Helping the poor community, everyone’s fight

By: Kevin Joseph – Senior, Entrepreneurship

People have responsibility. Now that might sound obvious, but this is a fundamental principle to preserving liberty. It’s not, and never has been the government’s responsibly to care for the people. As mentioned in my previous article: the welfare state is alive and real. That is why power must be returned to the states. It’s in neighborhoods and communities where school service programs are helping the less fortunate. It’s businessmen and families donating to charities. The war on poverty ends when the government stops trying to win. Let the people fight this battle. Let families care for their neighbors. Don’t force them upon this task for it helps no one. Let this be understood by the following example from filmmaker Dinesh D’souza:

You and I are on a long hike in the woods. We have been hiking for quite sometime now and we determine to take a break. I sit down and decide to enjoy a peanut butter and jelly sandwich that I made, packed, and paid for with my own money. You don’t have a sandwich so you ask for half of mine and I give it to you. This is a moral transaction. As a result, I feel good about myself. I gave a member of my community something they needed and I know exactly whom I helped. I would gladly do it again. You also feel good. You feel a sense of obligation and want to pay it back. This is how the war on poverty is won – people willingly helping people.

Now let’s look at the same situation but instead of me giving you my sandwich, some government bureaucrat comes running over, holds a gun to my head and says give that man your sandwich. The outcome is the exact same. You have my sandwich. However the moral action behind it is gone, the government has stripped the value out of this action. I deserve no more acknowledgement because I did not give it away willingly, you feel no gratitude for receiving the sandwich, but rather you feel entitled to more sandwiches instead of just one.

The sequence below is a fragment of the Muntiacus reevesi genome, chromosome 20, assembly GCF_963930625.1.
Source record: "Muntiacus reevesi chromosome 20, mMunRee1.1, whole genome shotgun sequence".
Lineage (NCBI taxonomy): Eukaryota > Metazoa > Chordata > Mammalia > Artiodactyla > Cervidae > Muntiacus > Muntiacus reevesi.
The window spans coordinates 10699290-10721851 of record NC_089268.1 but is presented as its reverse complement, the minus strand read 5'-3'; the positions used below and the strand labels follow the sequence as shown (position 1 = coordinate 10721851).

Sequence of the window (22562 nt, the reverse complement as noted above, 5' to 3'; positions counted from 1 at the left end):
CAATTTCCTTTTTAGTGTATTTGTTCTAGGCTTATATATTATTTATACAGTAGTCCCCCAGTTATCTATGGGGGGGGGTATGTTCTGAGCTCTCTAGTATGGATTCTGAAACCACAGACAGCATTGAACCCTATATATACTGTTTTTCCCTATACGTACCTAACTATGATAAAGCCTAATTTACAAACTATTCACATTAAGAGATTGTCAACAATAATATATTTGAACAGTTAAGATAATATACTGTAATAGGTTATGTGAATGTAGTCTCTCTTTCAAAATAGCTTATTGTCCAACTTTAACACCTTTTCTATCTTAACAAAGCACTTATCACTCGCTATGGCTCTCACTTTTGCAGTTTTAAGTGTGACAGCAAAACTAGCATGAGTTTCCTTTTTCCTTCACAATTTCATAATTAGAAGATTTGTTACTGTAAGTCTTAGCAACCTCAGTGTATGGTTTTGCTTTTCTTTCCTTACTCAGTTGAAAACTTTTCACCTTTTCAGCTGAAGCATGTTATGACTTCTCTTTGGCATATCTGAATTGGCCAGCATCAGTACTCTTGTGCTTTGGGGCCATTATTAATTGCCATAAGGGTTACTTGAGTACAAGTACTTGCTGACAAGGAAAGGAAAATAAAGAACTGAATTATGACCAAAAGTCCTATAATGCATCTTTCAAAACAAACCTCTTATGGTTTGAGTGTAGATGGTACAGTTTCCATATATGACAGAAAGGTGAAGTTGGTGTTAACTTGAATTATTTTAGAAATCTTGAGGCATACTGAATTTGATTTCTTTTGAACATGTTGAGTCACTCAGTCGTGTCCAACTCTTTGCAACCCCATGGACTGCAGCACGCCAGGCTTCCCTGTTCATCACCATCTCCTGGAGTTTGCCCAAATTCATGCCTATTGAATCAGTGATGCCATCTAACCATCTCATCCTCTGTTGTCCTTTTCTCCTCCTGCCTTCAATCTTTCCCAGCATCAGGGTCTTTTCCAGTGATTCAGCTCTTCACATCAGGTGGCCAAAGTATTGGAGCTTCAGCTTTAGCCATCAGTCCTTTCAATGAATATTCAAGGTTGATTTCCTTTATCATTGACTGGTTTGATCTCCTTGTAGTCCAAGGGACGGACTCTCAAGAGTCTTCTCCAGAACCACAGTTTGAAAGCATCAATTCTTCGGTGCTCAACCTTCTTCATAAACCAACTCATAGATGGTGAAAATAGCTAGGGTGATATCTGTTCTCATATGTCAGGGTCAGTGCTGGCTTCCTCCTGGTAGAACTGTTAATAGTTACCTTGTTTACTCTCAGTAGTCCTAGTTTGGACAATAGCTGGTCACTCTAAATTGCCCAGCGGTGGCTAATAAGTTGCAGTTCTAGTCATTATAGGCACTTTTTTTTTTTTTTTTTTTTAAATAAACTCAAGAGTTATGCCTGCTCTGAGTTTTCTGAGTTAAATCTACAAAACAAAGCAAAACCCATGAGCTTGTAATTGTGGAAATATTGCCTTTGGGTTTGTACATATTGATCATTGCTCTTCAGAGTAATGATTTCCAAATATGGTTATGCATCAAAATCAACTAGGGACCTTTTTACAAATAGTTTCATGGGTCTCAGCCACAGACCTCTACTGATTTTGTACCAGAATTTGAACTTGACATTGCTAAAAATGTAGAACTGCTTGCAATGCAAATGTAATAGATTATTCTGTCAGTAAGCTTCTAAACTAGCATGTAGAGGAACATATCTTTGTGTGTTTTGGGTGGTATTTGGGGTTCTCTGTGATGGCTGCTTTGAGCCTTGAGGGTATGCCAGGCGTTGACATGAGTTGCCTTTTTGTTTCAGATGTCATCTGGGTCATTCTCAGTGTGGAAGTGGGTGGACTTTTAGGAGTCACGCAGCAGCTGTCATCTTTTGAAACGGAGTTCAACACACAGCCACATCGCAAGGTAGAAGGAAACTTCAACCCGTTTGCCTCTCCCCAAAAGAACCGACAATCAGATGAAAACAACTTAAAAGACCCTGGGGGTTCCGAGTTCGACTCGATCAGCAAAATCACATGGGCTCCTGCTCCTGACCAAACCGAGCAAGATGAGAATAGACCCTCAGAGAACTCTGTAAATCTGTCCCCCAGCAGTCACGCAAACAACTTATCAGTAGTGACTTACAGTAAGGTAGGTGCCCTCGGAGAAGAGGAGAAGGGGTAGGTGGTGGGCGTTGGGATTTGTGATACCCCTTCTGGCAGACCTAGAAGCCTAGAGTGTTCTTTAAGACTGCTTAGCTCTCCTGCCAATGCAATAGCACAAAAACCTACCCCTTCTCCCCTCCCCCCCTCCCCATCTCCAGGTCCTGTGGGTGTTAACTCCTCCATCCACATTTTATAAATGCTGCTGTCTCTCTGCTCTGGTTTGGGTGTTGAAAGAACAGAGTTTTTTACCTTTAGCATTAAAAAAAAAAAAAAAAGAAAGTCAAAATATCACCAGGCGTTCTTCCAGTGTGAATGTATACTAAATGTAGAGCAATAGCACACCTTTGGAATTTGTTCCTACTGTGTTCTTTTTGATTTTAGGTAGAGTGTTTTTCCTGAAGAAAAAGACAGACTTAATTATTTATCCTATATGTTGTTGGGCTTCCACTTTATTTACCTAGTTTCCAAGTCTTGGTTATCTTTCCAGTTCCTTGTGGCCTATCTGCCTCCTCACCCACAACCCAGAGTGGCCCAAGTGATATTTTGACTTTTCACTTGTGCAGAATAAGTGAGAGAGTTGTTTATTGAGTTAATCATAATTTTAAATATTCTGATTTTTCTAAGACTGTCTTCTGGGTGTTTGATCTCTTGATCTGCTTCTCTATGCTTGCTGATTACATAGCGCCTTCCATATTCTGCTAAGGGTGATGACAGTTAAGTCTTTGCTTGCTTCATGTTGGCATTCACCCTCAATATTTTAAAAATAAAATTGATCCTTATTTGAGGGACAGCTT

It’s important to note that the notion of believing that someone who has never been poor can’t help the poor is misguided. One’s economic status is irrelevant.

The United States is one of the most generous countries in the world. Since our founding we have taken care of others. We have established private charities, comforted the homeless, and offered a hand to the mentally and physically disabled. The federal government has no responsibility on this matter. In fact, they have created an unhealthy relationship with the less fortunate and the rich, known as the redistribution of wealth. The war on poverty is not the government’s fight. The moral, caring individuals that are the people of the United States are the only ones who can win it. We need to return the power to the people and see the difference one can make.

Look no further than our school, The University of Dayton. It is here at our university that students, not government, are winning the war on poverty. It is the idea that a nationally ranked catholic university is changing how our community interacts with our neighbors that gives others hope. Simply put, the University of Dayton is a soldier for the poor because of the individuals that make up the community. Ask not what others can do for you, ask what you can do for others.



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